BBB Tips for Target Customers in Wake of New Data Breach Revelations

The revelations about the extent of the breach and theft of additional personal information had not been disclosed until now.

Act Immediately if You Shop at Target

In the wake of new revelations about the data breach at Target stores, Better Business Bureau recommends consumers who shopped there since November contact their financial institutions immediately if there are any irregularities.

Target today revealed hackers stole not only credit card numbers, but also email addresses, telephone numbers and mailing addresses from 70 million customers.  Last month, the company said 40 million customers who used debit or credit cards were affected by the breach, which is believed to have started in November.  The revelations about the extent of the breach and theft of additional personal information had not been disclosed until now. 

Better Business Bureau recommends:

Don’t wait - Consumers who shopped at Target contact their banks and credit card issuers immediately, and check monthly statements for any unauthorized charges.  Your liability can increase the longer you wait after a card is lost or stolen.

Beware of “helpful” callers and emails – Hang up on anyone who calls or sends you an email claiming to be from your bank or Target and asks for personal information, supposedly to help lock down your accounts.  Even if the email looks official, don’t click on any links.  Go directly to www.Target.com/databreach for additional information.

Check your credit report – You’re entitled to a free credit report every 12 months from each of the three credit monitoring companies at the government-sanctioned site www.annualcreditreport.com.  Your reports will show whether anyone has opened accounts in your name.

Use a credit card for purchases – Some consumers report their bank accounts were emptied because they used a debit card to pay for their purchases.  Criminals do not need a Personal Identification Number (PIN) to make purchases.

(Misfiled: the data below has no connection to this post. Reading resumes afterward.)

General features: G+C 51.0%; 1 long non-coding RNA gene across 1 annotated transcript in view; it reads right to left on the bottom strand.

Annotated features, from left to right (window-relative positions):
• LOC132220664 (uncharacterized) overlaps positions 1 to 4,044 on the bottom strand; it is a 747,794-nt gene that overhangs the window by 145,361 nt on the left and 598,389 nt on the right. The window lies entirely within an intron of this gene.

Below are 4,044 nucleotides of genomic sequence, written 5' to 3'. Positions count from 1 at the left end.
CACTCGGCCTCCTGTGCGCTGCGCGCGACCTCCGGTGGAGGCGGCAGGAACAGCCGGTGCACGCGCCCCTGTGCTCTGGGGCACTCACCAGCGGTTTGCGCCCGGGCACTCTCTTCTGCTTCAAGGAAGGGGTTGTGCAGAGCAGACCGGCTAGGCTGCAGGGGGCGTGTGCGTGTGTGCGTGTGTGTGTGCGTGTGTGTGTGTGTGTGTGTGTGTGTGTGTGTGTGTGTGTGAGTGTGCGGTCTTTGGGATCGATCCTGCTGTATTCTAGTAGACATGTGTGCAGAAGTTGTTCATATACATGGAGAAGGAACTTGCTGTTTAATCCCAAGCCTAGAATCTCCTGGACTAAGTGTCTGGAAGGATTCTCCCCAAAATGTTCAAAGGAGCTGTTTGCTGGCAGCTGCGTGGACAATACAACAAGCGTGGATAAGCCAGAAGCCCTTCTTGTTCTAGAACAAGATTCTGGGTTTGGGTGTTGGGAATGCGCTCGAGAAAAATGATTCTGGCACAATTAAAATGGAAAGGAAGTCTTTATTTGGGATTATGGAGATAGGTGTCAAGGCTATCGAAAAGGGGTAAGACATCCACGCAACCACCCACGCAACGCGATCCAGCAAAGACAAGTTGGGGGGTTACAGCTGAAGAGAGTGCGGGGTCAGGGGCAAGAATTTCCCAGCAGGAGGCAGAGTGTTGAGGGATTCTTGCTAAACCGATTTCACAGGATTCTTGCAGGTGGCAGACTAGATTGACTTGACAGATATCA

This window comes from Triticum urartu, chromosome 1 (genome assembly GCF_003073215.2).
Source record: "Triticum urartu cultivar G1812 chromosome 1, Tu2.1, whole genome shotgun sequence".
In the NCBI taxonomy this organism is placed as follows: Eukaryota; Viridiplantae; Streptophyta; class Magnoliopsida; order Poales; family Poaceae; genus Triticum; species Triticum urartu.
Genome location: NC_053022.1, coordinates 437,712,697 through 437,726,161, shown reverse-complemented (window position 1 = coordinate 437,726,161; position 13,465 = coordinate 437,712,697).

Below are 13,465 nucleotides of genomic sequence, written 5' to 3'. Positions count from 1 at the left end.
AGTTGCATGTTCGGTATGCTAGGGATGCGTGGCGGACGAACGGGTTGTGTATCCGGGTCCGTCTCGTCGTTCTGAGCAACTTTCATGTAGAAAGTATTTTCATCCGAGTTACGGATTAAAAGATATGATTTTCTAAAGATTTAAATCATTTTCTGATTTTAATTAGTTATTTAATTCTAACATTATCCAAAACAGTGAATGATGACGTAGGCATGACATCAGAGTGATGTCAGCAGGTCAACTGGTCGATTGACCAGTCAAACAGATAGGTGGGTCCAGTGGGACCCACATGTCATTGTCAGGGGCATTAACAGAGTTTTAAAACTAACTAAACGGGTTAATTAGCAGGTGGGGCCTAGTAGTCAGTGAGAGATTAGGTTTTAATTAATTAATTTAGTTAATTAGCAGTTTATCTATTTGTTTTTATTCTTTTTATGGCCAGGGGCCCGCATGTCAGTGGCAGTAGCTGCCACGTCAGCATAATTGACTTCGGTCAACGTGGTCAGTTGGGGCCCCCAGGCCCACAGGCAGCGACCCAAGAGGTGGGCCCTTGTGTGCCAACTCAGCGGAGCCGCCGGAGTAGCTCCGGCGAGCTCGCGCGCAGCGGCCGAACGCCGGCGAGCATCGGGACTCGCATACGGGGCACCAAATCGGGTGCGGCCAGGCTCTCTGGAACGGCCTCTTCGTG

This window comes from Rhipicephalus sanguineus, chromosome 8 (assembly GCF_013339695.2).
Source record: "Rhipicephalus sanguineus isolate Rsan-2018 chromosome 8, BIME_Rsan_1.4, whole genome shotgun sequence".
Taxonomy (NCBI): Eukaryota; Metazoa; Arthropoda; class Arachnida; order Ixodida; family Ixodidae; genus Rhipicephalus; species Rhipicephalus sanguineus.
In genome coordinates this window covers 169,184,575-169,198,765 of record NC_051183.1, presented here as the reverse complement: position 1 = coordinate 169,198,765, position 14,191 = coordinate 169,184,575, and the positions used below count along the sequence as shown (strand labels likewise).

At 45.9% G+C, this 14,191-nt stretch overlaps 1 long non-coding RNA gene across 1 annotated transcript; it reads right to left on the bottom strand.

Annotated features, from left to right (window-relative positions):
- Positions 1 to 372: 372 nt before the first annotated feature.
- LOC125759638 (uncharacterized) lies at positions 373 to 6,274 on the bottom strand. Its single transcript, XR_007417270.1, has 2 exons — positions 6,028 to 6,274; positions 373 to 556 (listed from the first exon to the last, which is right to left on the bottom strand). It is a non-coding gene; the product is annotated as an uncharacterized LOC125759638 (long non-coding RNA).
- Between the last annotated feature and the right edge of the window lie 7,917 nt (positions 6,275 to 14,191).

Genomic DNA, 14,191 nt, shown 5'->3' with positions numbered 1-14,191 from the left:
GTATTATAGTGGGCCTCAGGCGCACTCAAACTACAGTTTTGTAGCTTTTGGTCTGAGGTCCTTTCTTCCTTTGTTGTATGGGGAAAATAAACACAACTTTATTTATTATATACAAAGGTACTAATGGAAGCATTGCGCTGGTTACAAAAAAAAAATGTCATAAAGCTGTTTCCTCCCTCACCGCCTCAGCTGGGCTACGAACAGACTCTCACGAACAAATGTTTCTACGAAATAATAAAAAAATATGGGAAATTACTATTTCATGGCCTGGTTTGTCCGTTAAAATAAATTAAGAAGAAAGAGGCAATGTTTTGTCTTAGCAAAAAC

Target also has a toll-free number to call, 866-852-8680, if you suspect your information has been stolen, and is offering one year of free credit monitoring for customers at risk.

-Submitted by Howard Schwartz, Executive Communications Director, Connecticut Better Business Bureau 

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Linda January 11, 2014 at 06:54 AM
The link provided by the BBB is NOT a FREE credit score. The credit REPORT comes up for free, but when you want your "FREE" credit SCORE it bumps you over to a Trans Union website requiring you to fill out another form. It also states that by filling that out you get a "free" credit score AND a $17.95/month trial! No thanks.
James Gifford January 11, 2014 at 04:41 PM
You are indeed entitled to a copy of your credit report from each of the three reporting agencies once per year. A credit score is a different tool and nothing most consumers need to bother with unless they're seeking a major loan. It tells nothing about possible misuse of your credit or identity.
Connecticut Better Business Bureau News January 13, 2014 at 12:10 PM
Many thanks for your comments. You are quite correct, Mr. Gifford. Our release is about credit reports, not credit scores, and the credit reports are free without strings attached. A credit score, as you quite correctly point out, is not the same. Regards, Howard Schwartz Executive Communications Director, Connecticut Better Business Bureau
Linda January 14, 2014 at 06:12 AM
Thank you for the clarification. I assumed of course that a credit score would have come with a credit report.


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